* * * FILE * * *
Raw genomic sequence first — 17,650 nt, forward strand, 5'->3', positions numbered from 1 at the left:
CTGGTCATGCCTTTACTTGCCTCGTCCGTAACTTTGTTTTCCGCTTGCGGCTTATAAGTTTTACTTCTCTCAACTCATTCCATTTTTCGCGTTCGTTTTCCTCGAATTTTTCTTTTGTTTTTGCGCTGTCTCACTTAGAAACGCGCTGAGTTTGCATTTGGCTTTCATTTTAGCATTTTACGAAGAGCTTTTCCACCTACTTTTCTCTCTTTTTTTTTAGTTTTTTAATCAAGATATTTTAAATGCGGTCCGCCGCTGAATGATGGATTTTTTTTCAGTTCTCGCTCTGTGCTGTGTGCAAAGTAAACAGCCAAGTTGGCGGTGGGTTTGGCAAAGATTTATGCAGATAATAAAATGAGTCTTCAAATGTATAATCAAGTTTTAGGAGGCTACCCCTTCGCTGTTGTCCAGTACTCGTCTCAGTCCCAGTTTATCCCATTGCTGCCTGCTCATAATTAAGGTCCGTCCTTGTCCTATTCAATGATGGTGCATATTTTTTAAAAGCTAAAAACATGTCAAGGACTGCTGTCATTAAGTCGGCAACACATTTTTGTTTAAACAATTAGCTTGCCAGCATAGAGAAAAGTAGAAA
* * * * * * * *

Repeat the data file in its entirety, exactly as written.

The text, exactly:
Raw genomic sequence first — 17,650 nt, forward strand, 5'->3', positions numbered from 1 at the left:
CTGGTCATGCCTTTACTTGCCTCGTCCGTAACTTTGTTTTCCGCTTGCGGCTTATAAGTTTTACTTCTCTCAACTCATTCCATTTTTCGCGTTCGTTTTCCTCGAATTTTTCTTTTGTTTTTGCGCTGTCTCACTTAGAAACGCGCTGAGTTTGCATTTGGCTTTCATTTTAGCATTTTACGAAGAGCTTTTCCACCTACTTTTCTCTCTTTTTTTTTAGTTTTTTAATCAAGATATTTTAAATGCGGTCCGCCGCTGAATGATGGATTTTTTTTCAGTTCTCGCTCTGTGCTGTGTGCAAAGTAAACAGCCAAGTTGGCGGTGGGTTTGGCAAAGATTTATGCAGATAATAAAATGAGTCTTCAAATGTATAATCAAGTTTTAGGAGGCTACCCCTTCGCTGTTGTCCAGTACTCGTCTCAGTCCCAGTTTATCCCATTGCTGCCTGCTCATAATTAAGGTCCGTCCTTGTCCTATTCAATGATGGTGCATATTTTTTAAAAGCTAAAAACATGTCAAGGACTGCTGTCATTAAGTCGGCAACACATTTTTGTTTAAACAATTAGCTTGCCAGCATAGAGAAAAGTAGAAA